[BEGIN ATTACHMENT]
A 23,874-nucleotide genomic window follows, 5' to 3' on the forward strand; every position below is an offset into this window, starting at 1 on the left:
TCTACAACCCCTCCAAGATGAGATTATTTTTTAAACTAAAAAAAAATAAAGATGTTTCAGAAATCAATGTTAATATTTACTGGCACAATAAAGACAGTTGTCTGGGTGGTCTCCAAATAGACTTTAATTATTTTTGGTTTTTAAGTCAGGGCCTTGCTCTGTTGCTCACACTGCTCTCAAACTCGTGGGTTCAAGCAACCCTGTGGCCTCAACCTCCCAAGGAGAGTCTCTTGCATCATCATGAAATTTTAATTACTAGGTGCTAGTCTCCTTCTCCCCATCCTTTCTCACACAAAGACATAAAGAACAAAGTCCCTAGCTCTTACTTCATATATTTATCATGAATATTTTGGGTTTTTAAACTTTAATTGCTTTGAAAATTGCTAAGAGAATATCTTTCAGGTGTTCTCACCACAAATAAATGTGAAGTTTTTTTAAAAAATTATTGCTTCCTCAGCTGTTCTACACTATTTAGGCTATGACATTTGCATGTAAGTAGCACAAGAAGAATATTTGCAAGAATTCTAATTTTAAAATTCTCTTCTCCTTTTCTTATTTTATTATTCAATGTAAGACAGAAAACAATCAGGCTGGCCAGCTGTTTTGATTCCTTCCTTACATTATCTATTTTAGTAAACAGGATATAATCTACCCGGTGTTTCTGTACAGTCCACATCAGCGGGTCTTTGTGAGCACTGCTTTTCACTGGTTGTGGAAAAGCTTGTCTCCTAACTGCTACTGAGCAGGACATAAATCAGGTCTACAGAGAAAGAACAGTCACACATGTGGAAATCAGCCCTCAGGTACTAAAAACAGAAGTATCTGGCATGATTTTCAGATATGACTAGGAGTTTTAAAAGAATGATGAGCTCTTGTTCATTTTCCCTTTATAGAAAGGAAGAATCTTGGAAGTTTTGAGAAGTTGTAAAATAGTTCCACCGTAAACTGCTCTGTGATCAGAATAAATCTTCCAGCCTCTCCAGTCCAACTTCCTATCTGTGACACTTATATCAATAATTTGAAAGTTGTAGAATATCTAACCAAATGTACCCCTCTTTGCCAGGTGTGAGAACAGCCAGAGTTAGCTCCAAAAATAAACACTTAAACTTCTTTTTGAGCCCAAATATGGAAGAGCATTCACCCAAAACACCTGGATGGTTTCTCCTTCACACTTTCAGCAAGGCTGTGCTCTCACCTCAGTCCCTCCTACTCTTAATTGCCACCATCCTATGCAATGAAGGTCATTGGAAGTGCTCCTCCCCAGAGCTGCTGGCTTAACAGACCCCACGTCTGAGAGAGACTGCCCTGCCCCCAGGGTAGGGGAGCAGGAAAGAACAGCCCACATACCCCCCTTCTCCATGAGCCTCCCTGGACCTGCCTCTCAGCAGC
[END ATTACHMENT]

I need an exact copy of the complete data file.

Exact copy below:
A 23,874-nucleotide genomic window follows, 5' to 3' on the forward strand; every position below is an offset into this window, starting at 1 on the left:
TCTACAACCCCTCCAAGATGAGATTATTTTTTAAACTAAAAAAAAATAAAGATGTTTCAGAAATCAATGTTAATATTTACTGGCACAATAAAGACAGTTGTCTGGGTGGTCTCCAAATAGACTTTAATTATTTTTGGTTTTTAAGTCAGGGCCTTGCTCTGTTGCTCACACTGCTCTCAAACTCGTGGGTTCAAGCAACCCTGTGGCCTCAACCTCCCAAGGAGAGTCTCTTGCATCATCATGAAATTTTAATTACTAGGTGCTAGTCTCCTTCTCCCCATCCTTTCTCACACAAAGACATAAAGAACAAAGTCCCTAGCTCTTACTTCATATATTTATCATGAATATTTTGGGTTTTTAAACTTTAATTGCTTTGAAAATTGCTAAGAGAATATCTTTCAGGTGTTCTCACCACAAATAAATGTGAAGTTTTTTTAAAAAATTATTGCTTCCTCAGCTGTTCTACACTATTTAGGCTATGACATTTGCATGTAAGTAGCACAAGAAGAATATTTGCAAGAATTCTAATTTTAAAATTCTCTTCTCCTTTTCTTATTTTATTATTCAATGTAAGACAGAAAACAATCAGGCTGGCCAGCTGTTTTGATTCCTTCCTTACATTATCTATTTTAGTAAACAGGATATAATCTACCCGGTGTTTCTGTACAGTCCACATCAGCGGGTCTTTGTGAGCACTGCTTTTCACTGGTTGTGGAAAAGCTTGTCTCCTAACTGCTACTGAGCAGGACATAAATCAGGTCTACAGAGAAAGAACAGTCACACATGTGGAAATCAGCCCTCAGGTACTAAAAACAGAAGTATCTGGCATGATTTTCAGATATGACTAGGAGTTTTAAAAGAATGATGAGCTCTTGTTCATTTTCCCTTTATAGAAAGGAAGAATCTTGGAAGTTTTGAGAAGTTGTAAAATAGTTCCACCGTAAACTGCTCTGTGATCAGAATAAATCTTCCAGCCTCTCCAGTCCAACTTCCTATCTGTGACACTTATATCAATAATTTGAAAGTTGTAGAATATCTAACCAAATGTACCCCTCTTTGCCAGGTGTGAGAACAGCCAGAGTTAGCTCCAAAAATAAACACTTAAACTTCTTTTTGAGCCCAAATATGGAAGAGCATTCACCCAAAACACCTGGATGGTTTCTCCTTCACACTTTCAGCAAGGCTGTGCTCTCACCTCAGTCCCTCCTACTCTTAATTGCCACCATCCTATGCAATGAAGGTCATTGGAAGTGCTCCTCCCCAGAGCTGCTGGCTTAACAGACCCCACGTCTGAGAGAGACTGCCCTGCCCCCAGGGTAGGGGAGCAGGAAAGAACAGCCCACATACCCCCCTTCTCCATGAGCCTCCCTGGACCTGCCTCTCAGCAGC